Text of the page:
Figure 3-12. Scar.
(7) Keloid. A keloid appears in an area of injury or just arises
spontaneously; it is a smooth overgrowth of fibroblastic tissue (tissues composed of
spindle-shaped cells). A typical keloid is first noticeable as a small, fairly firm nodule
and slowly becomes a marked, several-lobe mass of a dark brown color. The keloid
has spontaneous burning, itching, and tingling. Keloids are more frequent in blacks.
(8) Atrophy. Skin atrophy (figure 3-13) is a thinning and wrinkling of the
epidermis often seen in the aged. Another type of skin atrophy is the stretch marks
seen in the skin of women who have been pregnant or in the skin of people who have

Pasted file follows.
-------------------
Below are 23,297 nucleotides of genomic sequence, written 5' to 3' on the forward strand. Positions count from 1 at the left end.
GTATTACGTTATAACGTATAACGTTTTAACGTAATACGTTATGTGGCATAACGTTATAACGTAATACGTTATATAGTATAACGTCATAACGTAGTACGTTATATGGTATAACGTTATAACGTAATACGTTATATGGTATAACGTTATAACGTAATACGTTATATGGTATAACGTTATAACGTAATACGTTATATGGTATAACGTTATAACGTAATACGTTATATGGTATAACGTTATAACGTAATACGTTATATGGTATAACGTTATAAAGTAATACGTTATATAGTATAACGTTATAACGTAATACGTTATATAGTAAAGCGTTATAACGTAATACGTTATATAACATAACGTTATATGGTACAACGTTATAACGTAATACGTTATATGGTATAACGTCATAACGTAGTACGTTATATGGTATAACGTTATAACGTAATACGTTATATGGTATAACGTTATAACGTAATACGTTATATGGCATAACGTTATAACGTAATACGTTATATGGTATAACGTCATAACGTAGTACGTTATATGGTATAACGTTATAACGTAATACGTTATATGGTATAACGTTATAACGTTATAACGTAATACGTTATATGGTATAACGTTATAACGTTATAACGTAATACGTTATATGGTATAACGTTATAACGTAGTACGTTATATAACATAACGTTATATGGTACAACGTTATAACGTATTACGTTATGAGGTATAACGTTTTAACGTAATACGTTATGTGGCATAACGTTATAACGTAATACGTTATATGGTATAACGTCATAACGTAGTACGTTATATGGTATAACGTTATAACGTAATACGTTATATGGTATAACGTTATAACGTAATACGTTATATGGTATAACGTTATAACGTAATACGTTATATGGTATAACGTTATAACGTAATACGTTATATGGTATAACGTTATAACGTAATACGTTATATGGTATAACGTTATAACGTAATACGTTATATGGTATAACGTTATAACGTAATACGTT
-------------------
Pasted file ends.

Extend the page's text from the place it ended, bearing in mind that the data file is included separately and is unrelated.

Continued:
had a large weight loss. Glistening white bands in the skin are typical of these stretch
marks, the bands having been caused by overstretching and weakening of the elastic
tissue of the skin.
Figure 3-13. Atrophy.
e. Special Skin Lesions.
(1) Comedo (blackhead). A comedo or blackhead develops when
sebaceous glands become enlarged because of accumulated serum. Blackheads more
commonly happen during adolescence and are usually found over the face, chest, and